The current article starts with a question
Why do people invest?
If you could answer me, you would probably say, in an obvious manner, that people invest to achieve their financial objectives.
And we do agree with that statement. However, we also agree that most people don’t possess the level of knowledge they would like about financial investments. And to change that we’re going to try to clarify and simplify, in a series of articles, some essential financial knowledge everyone should have.
Let’s begin with some essential investing concepts.
What exactly is investing?
Investing is the act of applying our money/capital, in a way we’re able to generate an added value throughout a certain amount of time. The most well-known ways are creating a business, but we’ll be focusing on financial assets, like stocks or bonds. Something we’ll be explaining in more detail later on.
- Inflation – One of the reasons is the time value of money. As time passes, when money isn’t invested, it loses its purchasing power. In other words, using merely hypothetical values, due to inflation, a product that cost 10 cents in 1980 would cost 1$ in the current time. Inflation, to put it simply, reflects the rate of how fast the price of goods and services rise. To mitigate this devaluation, the most commonly used instrument is savings deposits, something with easy access that can be done in pretty much any bank. However, by doing so, these savings accounts only provide us with some actual profit if the offered interest rates stay above inflation, something that’s not always a guarantee. Therefore, it would be wise to do a detailed examination of the conditions each bank offers.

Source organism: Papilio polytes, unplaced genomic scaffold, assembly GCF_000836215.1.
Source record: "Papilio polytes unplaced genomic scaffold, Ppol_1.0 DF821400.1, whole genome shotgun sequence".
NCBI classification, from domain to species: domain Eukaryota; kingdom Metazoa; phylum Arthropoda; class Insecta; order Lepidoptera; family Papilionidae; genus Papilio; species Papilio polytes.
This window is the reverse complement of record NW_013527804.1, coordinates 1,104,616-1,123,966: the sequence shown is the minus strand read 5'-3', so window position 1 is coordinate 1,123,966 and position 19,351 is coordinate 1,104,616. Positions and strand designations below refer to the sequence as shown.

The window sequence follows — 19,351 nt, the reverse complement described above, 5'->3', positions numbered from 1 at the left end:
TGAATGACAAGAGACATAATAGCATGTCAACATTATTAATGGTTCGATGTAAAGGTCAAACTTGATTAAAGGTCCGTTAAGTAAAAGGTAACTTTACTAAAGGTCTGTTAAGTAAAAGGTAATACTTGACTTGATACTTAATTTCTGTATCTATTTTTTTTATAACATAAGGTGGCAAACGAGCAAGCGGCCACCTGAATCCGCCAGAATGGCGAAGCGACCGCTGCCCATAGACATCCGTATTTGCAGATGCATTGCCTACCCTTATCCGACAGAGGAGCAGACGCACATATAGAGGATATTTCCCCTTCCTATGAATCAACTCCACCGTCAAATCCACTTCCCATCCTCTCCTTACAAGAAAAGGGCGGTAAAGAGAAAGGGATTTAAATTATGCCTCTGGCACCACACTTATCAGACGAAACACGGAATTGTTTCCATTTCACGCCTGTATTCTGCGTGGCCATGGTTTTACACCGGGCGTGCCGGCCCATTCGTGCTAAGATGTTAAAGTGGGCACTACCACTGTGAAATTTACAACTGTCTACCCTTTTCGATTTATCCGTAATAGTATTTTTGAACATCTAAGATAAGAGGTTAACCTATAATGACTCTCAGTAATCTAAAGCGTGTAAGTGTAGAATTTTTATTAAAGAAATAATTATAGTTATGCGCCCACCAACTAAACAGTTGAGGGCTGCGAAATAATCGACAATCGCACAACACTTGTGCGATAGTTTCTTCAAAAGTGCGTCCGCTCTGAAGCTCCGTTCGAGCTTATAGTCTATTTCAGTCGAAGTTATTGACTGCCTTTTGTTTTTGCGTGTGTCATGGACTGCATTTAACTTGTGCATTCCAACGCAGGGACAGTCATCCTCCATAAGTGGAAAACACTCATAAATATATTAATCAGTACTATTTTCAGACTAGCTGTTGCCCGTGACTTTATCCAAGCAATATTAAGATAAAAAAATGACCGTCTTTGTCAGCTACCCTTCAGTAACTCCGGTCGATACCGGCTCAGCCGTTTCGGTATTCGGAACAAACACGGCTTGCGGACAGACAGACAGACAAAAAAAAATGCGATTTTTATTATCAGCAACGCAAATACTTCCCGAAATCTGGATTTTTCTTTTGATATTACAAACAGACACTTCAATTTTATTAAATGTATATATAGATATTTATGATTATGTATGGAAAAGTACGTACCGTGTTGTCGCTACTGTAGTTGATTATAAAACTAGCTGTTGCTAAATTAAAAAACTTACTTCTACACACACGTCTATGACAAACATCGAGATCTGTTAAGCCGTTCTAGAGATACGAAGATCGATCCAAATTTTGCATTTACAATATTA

- Compound interest – Compound interests are achieved through the act of reinvesting the yield obtained in an initial investment, in other words, interest on interest. To better understand what compound interest, let’s use a practical example. In this example an initial investment of 1000$ is made, with a yearly interest rate of 10%, by year’s end, we would have 1100$. So, the initial investment of 1000$ generated a 100$ profit in a year. Instead of withdrawing that profit, we’ll be reinvesting it in the following year, assuming the same 10% yearly yield. The return will be 110$ instead of 100$, and by the end of the second year, the total would be 1210$. Thus, with this example, we understand the importance of investing early. The growing profits created by compound interests enable us to generate an exponential higher return throughout the years.
- Conflict of interest – Why leave the management of our own money to someone else who might not have our interests in mind? By learning and investing our own money, this is an issue that ceases to have any influence. No one has our best interest in mind than ourselves, especially when it comes to our own money.
- Knowledge – There are always contradicting opinions when it comes to investment sectors, the use of financial assets, and current tendencies of the economic cycles. Everyone has different backgrounds, be it financial or educational, which molds each person’s risk profile. There are people who are willing to take on a bigger risk to obtain higher yields. On the other hand, there are those who prefer to invest more safely and use less risky assets but attain a lower yield. Hence the importance of knowledge, so we can make an educated financial decision that fits our investing profile.
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